The New York Times reports that Amazon is holding a press event at the Morgan Library and Museum in New York City on February 9, and that Jeff Bezos is going to be there. They haven’t said this event will have anything to do with a new Kindle, but given the fact that the original Kindle launch was held at a similar venue, this is like Apple saying “we’re going to have a music-themed press event, and Steve Jobs is going to be there, but we’re not going to tell you what we’re going to announce.” Everyone knows that means new iPods.

So what will Kindle 2.0 be like? The NYT blog post I linked above has some speculation about a new ebook reader chip from Epson and e-Ink (who makes the Kindle’s distinctive electronic ink screen. Called Broadsheet, it would enable smoother screen refreshes by breaking the screen into a grid of 16 pixel areas that can be individually updated, rather than having to redraw the whole screen (at the cost of 750 milliseconds) every time something needs to be changed. This sounds plausible to me (apparently Sony’s latest Reader device already has the Broadsheet chip), but it’s not mind-blowing. I expect this to be an incremental upgrade to the Kindle, rather than something revolutionary.

The big question on my mind is, how will Amazon treat the enthusiastic early-adopter Kindle community when the new device comes out? They’ve legitimately earned a reputation for caring about the people who forked out $400 for one of their devices. They’ve been really lenient about replacing accidentally damaged or destroyed Kindles. They encouraged and even help facilitate people staging “See a Kindle in Your City” events, which means they understand the value of an in-person, hands-on demonstration in order to help people “get” the Kindle. Almost every Kindle owner I know has become an enthusiastic fan and unpaid Kindle salesperson. So what, if anything, is Amazon going to do for us?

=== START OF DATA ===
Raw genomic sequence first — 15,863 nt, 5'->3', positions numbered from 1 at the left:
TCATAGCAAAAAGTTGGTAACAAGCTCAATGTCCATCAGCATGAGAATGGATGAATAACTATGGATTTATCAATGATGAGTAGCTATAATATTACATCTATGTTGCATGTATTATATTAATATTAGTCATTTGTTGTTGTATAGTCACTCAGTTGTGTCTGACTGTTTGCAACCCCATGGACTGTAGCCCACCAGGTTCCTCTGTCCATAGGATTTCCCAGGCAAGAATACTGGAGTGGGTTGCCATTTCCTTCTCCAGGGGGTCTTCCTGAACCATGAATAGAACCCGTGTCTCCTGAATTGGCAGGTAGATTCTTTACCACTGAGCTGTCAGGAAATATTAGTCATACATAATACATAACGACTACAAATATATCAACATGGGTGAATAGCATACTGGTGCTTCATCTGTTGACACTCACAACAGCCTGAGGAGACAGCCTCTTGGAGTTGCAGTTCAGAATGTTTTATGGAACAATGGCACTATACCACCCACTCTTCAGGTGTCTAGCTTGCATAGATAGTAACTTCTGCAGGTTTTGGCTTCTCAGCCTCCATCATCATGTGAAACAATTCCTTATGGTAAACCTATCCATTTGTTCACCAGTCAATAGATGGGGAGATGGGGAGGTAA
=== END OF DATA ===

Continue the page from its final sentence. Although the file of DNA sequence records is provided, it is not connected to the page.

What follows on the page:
That sounds really whiny and “entitled”, I know. Tell me how stupid it is in the comments. It would be absurd to hope for “free Kindle 2.0 to all 1.0 owners!” or something that doesn’t make business sense for Amazon. But it would be in line with how Amazon has heretofore treated the early adopter community if they did something like “$100 of the new Kindle for previous Kindle owners”. They’re a big company, their job is to make money. But I can’t help but hold onto a sliver of hope that they might do something nice, even though they don’t have to (sort of like Apple did with it’s $100 rebate for 1st gen iPhone buyers).

Bottom line is, I’ll likely buy a new Kindle, sooner or later, regardless of what Amazon does. Can’t help but hope Uncle Jeff will help a geek on a budget out a little. :-)

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Counterpoint: The State of Search on the Kindle

(Over on the Intel Software Network blog, software ninja Clay Breshears put up a post today about why he will “Never Own an Electronic Book”. Turns out his frustration stems from how hard it is to search for something, if you don’t know exactly what you’re searching for. This is a problem not just for ebooks and readers like the Kindle, but for the web and our text-oriented world in general.